Empirical studies on the determinants of industrial location typically use variables measured at the available administrative level (municipalities, counties etc.). However, this amounts to assuming that the effects that these determinants may have on the location process do not extend beyond the geographical limits of the selected site. We address the validity of this assumption by comparing results from standard count data models with those obtained by calculating the geographical scope of the spatially varying explanatory variables using a wide range of distances and alternative spatial autocorrelation measures. Our results reject the usual practice of using administrative records as covariates without making some kind of spatial correction.
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This can be seen as a particular case of the so-called modifiable area unit problem (MAUP) originally described by Openshaw and Taylor (1979).
Catalonia is an autonomous region of Spain that has about 7 million inhabitants (15% of the Spanish population), covers an area of 31,895 km2, and contributes 19% of Spanish GDP. The capital of Catalonia is the city of Barcelona. Counties in Catalonia are known as comarques.
In addition to the different strands of empirical industrial location literature, some related studies have investigated the MAUP (Openshaw and Taylor 1979). However, these studies were generally not concerned with the determinants of industrial location (a recent exception is Pablo-Martí and Muñoz-Yebra 2009) but with issues such as the spatial distribution of new concerns (Duranton and Overman 2005, 2008) and the estimation of wage and gravity equations (Briant et al. 2010).
See also Jofre-Monseny (2009) for a recent application to the same Spanish region that is investigated here.
As is common in the industrial location literature, our empirical strategy implicitly assumes that the administrative unit to which variables refer is indeed the spatial unit that agents effectively use when taking location decisions. Since we are using municipality data, we believe that this is a plausible assumption. One may still argue that this assumption may not hold for large municipalities and metropolitan areas, so we performed some robustness tests that essentially meant dropping from our data set municipalities with more than 250,000 people (in our case, the city of Barcelona) and those that are part of a metropolitan area (around the cities of Barcelona, Girona, Lleida, Manresa and Tarragona). Though results barely changed in the first case, we found that dropping the metropolitan areas from our sample provided different results from those reported below in terms of preferred specification and neighbourhood criterion (though not much in terms of value and significance of the marginal effects). This may be interpreted as evidence that the location processes in metropolitan and non-metropolitan areas are different. However, for the sake of simplicity we do not explore this possibility here but leave it for future research.
We did not consider specification 3.B, i.e. one in which we would add (rather than replace the original variables by) the spatially lagged variables calculated as in specification 3.A, because the high correlation between the original variables and these spatially lagged variables (around 0.95 for 6 of the 18 variables) resulted in severe multicollinearity.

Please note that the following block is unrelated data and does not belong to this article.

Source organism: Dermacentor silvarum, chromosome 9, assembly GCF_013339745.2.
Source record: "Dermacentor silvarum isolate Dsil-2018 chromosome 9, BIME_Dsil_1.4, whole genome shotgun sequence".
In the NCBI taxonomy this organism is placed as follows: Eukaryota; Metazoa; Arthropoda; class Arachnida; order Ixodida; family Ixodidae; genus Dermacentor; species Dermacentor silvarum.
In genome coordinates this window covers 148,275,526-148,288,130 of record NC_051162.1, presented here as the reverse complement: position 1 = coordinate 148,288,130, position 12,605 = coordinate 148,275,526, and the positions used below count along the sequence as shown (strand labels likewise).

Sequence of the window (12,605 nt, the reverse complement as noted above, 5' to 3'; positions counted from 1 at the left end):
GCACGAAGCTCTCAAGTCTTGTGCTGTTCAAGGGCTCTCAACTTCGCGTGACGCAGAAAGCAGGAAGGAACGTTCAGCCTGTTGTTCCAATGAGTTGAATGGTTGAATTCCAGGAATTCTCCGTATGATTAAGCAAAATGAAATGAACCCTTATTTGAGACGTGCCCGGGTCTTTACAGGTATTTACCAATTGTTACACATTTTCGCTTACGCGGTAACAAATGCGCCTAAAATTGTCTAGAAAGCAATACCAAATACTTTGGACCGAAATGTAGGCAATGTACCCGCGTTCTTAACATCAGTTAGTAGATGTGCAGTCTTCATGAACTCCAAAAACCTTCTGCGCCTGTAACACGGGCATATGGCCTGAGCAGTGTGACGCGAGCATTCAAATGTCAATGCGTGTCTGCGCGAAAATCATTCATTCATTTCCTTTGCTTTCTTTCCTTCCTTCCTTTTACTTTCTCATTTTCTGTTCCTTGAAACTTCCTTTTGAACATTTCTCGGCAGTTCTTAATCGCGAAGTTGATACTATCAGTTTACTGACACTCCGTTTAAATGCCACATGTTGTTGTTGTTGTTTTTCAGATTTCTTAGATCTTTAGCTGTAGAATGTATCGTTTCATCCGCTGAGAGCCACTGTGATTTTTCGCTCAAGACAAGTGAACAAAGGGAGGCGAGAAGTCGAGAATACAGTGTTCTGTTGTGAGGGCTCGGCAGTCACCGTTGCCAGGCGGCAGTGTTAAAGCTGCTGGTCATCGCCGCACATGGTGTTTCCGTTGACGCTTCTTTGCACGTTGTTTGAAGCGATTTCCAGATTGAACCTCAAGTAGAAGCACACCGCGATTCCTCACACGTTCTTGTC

We use residential population as the only explanatory variable in the inflated part of the ZIPM and ZINBM. The coefficient associated with this variable was negative and statistically significant in all our specifications.
Note that, although we have experimented with alternative sets of explanatory variables (e.g. we have dropped some of the variables related to the agglomeration economies, knowledge and commuting) and computed the GoF tests using different numbers of cells (see Manjón-Antolín 2009 for details on the computation of this test), these general trends remain largely unaffected.
Although some variables were not statistically significant individually, the Wald test for their joint significance was generally well above standard critical values (results available on request). See Table 3 for an illustrative example of this general trend.
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This research was partially funded by SEJ2007-64605/ECON, SEJ2007-65086/ECON, the “Xarxa de Referència d’R + D + I en Economia i Polítiques Públiques” of the Catalan Government and the PGIR program N-2008PGIR/05 of the Rovira i Virgili University (funded by both the Catalan and Spanish Governments). This paper has benefited from discussions with Á. Alañón, D. Liviano, F. Pablo and E. Viladecans. We would also like to acknowledge the helpful and supportive comments from seminar participants at the EEFS 2009 Conference (University of Warsaw), the Workshop on “Entrepreneurial Activity and Regional Competitiveness” (Max Planck Institute of Economics & ORKESTRA-Basque Institute of Competitiveness), the 3rd Central European Conference in Regional Science (Technical University of Košice) and the RSAI British & Irish Section 2009 Annual Conference (Limerick). Any errors are, of course, our own.
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Arauzo-Carod, JM., Manjón-Antolín, M. (Optimal) spatial aggregation in the determinants of industrial location. Small Bus Econ 39, 645–658 (2012). https://doi.org/10.1007/s11187-011-9335-6
- Industrial location
- Count data models
- Spatial statistics